of time they analyze, and in the extent of economic activity they analyze and the factors they try

    1 Some experts prefer the term multifactor productivity (MFP) growth on the argument that studies do not really measure all factors that may contribute to economic growth, as implied by the concept of TFP.

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    to take into account.2 This paper focuses on estimates of TFP that draw on the National Income

    and Product Accounts (NIPAs) published by the Bureau of Economic Analysis and that measure

    the residual share of gross domestic product (GDP) as reported in the NIPAs. As a consequence,

    such estimates of TFP are only as comprehensive a measure of economic improvement as is

    GDP itself. Because the NIPAs focus overwhelmingly on the value of goods and services

    exchanged in markets, they (and the TFP measures developed from them) do not explicitly

    measure improvements in well-beingfor example, more leisure time, or improvements in

    health and life expectancy that result from technological innovations or from policies such as

    environmental regulationsthat are not measured in market transactions. (However, medical

    advances, by improving labor productivity and extending working lives, may indirectly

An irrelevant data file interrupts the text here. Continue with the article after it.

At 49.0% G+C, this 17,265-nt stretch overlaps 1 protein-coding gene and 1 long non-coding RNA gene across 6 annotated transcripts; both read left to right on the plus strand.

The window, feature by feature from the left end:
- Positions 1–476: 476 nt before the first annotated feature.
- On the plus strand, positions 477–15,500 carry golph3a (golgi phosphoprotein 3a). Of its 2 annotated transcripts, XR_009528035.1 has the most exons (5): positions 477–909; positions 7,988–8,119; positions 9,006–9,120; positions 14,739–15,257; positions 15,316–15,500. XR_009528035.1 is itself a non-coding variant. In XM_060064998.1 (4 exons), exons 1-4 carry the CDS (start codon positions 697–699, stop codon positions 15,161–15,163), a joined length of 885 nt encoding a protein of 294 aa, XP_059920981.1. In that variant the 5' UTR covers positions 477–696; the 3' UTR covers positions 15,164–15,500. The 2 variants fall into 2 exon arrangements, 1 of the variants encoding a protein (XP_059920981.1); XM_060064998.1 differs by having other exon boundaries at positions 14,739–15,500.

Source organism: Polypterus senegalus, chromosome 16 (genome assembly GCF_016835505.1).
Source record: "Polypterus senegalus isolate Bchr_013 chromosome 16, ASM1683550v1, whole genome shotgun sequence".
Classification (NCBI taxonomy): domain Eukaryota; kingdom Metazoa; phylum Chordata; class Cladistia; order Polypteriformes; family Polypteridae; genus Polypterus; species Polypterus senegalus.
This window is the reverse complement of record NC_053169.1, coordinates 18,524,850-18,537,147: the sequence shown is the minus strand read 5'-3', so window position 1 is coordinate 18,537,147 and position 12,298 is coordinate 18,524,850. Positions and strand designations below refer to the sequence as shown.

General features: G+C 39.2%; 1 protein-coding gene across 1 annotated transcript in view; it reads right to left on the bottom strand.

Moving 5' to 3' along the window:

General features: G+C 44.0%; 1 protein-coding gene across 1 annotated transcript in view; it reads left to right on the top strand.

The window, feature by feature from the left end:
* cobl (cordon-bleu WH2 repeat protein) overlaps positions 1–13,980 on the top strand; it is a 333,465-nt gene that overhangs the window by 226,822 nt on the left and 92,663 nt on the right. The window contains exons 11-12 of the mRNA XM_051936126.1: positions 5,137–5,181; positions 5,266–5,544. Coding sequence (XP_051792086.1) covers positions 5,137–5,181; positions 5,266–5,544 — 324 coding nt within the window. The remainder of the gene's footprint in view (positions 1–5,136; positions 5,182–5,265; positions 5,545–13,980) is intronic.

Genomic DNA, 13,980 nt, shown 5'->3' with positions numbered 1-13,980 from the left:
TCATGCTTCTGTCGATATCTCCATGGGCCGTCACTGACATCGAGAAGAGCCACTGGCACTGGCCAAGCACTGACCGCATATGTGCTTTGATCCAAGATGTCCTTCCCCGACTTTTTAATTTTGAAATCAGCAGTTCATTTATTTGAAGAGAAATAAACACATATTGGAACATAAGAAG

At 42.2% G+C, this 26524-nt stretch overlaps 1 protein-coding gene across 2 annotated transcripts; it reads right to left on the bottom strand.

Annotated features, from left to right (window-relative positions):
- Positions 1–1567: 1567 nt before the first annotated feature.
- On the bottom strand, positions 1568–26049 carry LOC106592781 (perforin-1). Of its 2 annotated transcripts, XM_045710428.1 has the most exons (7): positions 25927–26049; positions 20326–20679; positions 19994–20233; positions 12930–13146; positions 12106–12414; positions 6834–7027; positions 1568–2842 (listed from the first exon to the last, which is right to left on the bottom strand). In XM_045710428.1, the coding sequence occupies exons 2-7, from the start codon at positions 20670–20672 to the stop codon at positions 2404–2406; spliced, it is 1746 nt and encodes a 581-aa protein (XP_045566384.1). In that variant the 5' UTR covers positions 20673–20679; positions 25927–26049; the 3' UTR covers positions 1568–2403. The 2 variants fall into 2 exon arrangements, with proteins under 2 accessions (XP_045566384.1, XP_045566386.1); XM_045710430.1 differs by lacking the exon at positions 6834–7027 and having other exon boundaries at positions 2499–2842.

contribute to growth in measured GDP.)

    This paper focuses on a rather broad measure of TFP that includes factors that some other studies

    account for separately. For example, researchers who explicitly account for improvements in the

    quality of the labor force attributable to educational attainment find that, over the past half-

    century or so, those improvements have accounted for roughly one-third of the growth that this

    paper attributes to TFP.

    2 Most statistics presented here draw from research by Field (2012) or by Gordon (1992, 1996, 2000, 2010, and 2012) but draw from other studies as well. The productivity statistics generally apply to the private nonfarm sector or the nonfarm business sector (which excludes housing). Statistics for life expectancy draw from Carter et al. (2006), vol. 1, pp. 440441.

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    Sources of Growth

    Productivity growth is often popularly associated with the invention of new products, tools, and

    technical processes that not only reduce the cost of extracting or producing raw materials and

    energy but also reduce the cost of transforming those inputs into finished products. Moreover,

    quantities of inputs and outputs are easier to measure in manufacturing than in complex service

    industries, such as health care. Researchers therefore tend to concentrate on the production of

    goodsand on manufacturing, in particularin seeking sources of productivity growth.

    Manufacturing has indeed tended to register significant growth in TFP, and, in some periods

    the 1920s, in particularhas accounted for the bulk of aggregate TFP growth. Nevertheless, with

    the exception of a few years during World War II, manufacturing has never employed much

    more than a third of the labor force or produced more than a third of nominal output. As